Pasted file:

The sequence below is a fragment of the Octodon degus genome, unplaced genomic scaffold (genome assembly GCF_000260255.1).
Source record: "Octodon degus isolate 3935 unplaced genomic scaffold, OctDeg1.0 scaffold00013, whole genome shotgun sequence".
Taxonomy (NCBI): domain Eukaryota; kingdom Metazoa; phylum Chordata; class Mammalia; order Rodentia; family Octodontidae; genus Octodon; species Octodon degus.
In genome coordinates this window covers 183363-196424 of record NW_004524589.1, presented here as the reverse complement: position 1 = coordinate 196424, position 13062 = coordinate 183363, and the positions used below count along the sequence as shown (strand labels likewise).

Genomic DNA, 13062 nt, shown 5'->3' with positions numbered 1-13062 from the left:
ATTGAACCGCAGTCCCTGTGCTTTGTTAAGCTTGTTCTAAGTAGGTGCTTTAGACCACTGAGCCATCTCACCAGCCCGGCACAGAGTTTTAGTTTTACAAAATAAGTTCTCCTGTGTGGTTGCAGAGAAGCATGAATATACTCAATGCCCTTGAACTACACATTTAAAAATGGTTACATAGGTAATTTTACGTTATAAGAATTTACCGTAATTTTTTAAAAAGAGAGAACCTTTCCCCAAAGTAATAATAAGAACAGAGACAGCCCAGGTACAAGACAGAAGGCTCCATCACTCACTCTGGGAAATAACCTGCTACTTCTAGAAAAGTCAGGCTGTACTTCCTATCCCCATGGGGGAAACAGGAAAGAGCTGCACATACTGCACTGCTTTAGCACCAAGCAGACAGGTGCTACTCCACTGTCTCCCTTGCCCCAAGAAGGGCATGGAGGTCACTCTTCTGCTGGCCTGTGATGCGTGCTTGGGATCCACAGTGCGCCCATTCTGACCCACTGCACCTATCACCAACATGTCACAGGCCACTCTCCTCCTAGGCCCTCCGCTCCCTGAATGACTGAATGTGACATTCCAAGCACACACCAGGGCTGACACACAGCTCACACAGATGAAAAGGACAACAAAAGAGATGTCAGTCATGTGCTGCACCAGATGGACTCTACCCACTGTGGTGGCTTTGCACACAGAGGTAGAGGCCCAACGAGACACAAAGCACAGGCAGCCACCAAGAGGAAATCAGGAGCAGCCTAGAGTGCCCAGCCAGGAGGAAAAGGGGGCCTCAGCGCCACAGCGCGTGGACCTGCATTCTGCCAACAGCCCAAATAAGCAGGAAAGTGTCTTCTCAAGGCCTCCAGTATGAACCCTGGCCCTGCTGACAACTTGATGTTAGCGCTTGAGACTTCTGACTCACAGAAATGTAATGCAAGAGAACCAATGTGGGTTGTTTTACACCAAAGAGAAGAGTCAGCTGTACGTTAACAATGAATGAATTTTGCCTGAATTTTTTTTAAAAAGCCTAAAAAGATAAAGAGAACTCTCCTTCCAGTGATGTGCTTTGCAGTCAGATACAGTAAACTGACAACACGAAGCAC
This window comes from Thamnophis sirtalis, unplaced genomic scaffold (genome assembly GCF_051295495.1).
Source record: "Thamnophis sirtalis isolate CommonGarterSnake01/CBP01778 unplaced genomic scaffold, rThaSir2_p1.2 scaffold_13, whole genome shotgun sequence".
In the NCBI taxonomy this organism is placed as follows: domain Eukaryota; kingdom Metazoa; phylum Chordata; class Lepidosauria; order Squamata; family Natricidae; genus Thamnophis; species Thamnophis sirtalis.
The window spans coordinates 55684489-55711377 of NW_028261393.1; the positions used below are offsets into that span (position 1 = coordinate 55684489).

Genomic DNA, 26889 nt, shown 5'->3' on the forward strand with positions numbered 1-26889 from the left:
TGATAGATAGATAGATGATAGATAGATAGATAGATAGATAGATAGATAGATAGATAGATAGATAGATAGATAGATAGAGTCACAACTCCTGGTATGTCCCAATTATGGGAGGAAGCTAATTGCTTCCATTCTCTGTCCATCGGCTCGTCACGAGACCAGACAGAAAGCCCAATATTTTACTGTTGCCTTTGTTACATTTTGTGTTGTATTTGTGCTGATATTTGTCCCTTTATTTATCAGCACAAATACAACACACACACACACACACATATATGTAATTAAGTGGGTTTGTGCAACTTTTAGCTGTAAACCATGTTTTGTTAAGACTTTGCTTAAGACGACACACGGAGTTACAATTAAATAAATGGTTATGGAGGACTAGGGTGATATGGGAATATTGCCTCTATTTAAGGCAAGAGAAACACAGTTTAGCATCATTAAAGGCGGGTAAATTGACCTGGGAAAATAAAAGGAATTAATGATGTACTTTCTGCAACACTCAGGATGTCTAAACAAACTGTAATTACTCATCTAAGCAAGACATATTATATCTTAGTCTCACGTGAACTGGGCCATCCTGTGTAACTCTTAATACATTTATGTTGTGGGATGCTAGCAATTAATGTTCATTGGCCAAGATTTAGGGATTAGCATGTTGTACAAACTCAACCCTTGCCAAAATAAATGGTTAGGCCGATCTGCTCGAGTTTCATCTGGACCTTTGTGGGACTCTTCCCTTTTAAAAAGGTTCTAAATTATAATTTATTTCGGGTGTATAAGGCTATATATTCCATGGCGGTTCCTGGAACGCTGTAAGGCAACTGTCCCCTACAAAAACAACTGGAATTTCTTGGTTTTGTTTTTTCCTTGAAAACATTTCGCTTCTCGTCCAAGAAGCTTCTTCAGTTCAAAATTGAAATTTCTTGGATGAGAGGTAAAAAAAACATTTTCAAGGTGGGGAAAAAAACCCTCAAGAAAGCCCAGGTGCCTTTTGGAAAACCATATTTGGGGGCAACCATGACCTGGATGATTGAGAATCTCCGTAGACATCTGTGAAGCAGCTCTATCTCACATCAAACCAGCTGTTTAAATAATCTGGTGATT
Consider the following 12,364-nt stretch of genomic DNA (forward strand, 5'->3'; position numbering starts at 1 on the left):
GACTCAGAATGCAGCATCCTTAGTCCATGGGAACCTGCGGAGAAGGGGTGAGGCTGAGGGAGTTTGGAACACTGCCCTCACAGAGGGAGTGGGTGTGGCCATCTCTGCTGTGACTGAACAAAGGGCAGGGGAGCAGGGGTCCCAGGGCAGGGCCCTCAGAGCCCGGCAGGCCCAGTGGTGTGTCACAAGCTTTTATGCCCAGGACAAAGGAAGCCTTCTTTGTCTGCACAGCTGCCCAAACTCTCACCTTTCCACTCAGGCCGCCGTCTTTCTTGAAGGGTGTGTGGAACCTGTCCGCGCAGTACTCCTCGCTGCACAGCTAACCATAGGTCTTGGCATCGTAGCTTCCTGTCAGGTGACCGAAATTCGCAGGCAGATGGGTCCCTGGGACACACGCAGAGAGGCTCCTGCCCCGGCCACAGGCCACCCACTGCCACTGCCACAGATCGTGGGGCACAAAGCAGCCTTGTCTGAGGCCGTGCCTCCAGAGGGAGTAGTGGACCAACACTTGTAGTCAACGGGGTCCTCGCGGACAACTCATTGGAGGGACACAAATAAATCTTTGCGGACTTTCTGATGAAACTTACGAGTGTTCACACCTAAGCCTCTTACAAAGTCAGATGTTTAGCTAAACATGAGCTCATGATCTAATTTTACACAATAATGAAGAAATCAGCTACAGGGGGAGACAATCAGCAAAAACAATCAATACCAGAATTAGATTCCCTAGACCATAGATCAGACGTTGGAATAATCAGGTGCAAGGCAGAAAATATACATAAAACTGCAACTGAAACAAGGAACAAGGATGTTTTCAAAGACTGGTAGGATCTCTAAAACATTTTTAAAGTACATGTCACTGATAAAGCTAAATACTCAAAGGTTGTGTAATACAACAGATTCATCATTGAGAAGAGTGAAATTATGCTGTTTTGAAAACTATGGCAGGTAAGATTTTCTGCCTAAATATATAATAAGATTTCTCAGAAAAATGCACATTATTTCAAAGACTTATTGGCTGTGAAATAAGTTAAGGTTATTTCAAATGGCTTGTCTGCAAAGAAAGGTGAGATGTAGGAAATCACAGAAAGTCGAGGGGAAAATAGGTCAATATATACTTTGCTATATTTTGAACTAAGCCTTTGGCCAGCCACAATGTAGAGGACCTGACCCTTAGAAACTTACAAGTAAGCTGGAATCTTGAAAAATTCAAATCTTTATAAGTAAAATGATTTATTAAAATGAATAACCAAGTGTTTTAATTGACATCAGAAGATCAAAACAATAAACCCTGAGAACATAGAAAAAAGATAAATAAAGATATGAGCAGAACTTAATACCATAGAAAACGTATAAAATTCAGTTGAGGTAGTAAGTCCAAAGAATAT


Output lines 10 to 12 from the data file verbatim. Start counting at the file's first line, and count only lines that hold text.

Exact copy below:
The window spans coordinates 55684489-55711377 of NW_028261393.1; the positions used below are offsets into that span (position 1 = coordinate 55684489).

Genomic DNA, 26889 nt, shown 5'->3' on the forward strand with positions numbered 1-26889 from the left:
TGATAGATAGATAGATGATAGATAGATAGATAGATAGATAGATAGATAGATAGATAGATAGATAGATAGATAGATAGAGTCACAACTCCTGGTATGTCCCAATTATGGGAGGAAGCTAATTGCTTCCATTCTCTGTCCATCGGCTCGTCACGAGACCAGACAGAAAGCCCAATATTTTACTGTTGCCTTTGTTACATTTTGTGTTGTATTTGTGCTGATATTTGTCCCTTTATTTATCAGCACAAATACAACACACACACACACACACATATATGTAATTAAGTGGGTTTGTGCAACTTTTAGCTGTAAACCATGTTTTGTTAAGACTTTGCTTAAGACGACACACGGAGTTACAATTAAATAAATGGTTATGGAGGACTAGGGTGATATGGGAATATTGCCTCTATTTAAGGCAAGAGAAACACAGTTTAGCATCATTAAAGGCGGGTAAATTGACCTGGGAAAATAAAAGGAATTAATGATGTACTTTCTGCAACACTCAGGATGTCTAAACAAACTGTAATTACTCATCTAAGCAAGACATATTATATCTTAGTCTCACGTGAACTGGGCCATCCTGTGTAACTCTTAATACATTTATGTTGTGGGATGCTAGCAATTAATGTTCATTGGCCAAGATTTAGGGATTAGCATGTTGTACAAACTCAACCCTTGCCAAAATAAATGGTTAGGCCGATCTGCTCGAGTTTCATCTGGACCTTTGTGGGACTCTTCCCTTTTAAAAAGGTTCTAAATTATAATTTATTTCGGGTGTATAAGGCTATATATTCCATGGCGGTTCCTGGAACGCTGTAAGGCAACTGTCCCCTACAAAAACAACTGGAATTTCTTGGTTTTGTTTTTTCCTTGAAAACATTTCGCTTCTCGTCCAAGAAGCTTCTTCAGTTCAAAATTGAAATTTCTTGGATGAGAGGTAAAAAAAACATTTTCAAGGTGGGGAAAAAAACCCTCAAGAAAGCCCAGGTGCCTTTTGGAAAACCATATTTGGGGGCAACCATGACCTGGATGATTGAGAATCTCCGTAGACATCTGTGAAGCAGCTCTATCTCACATCAAACCAGCTGTTTAAATAATCTGGTGATT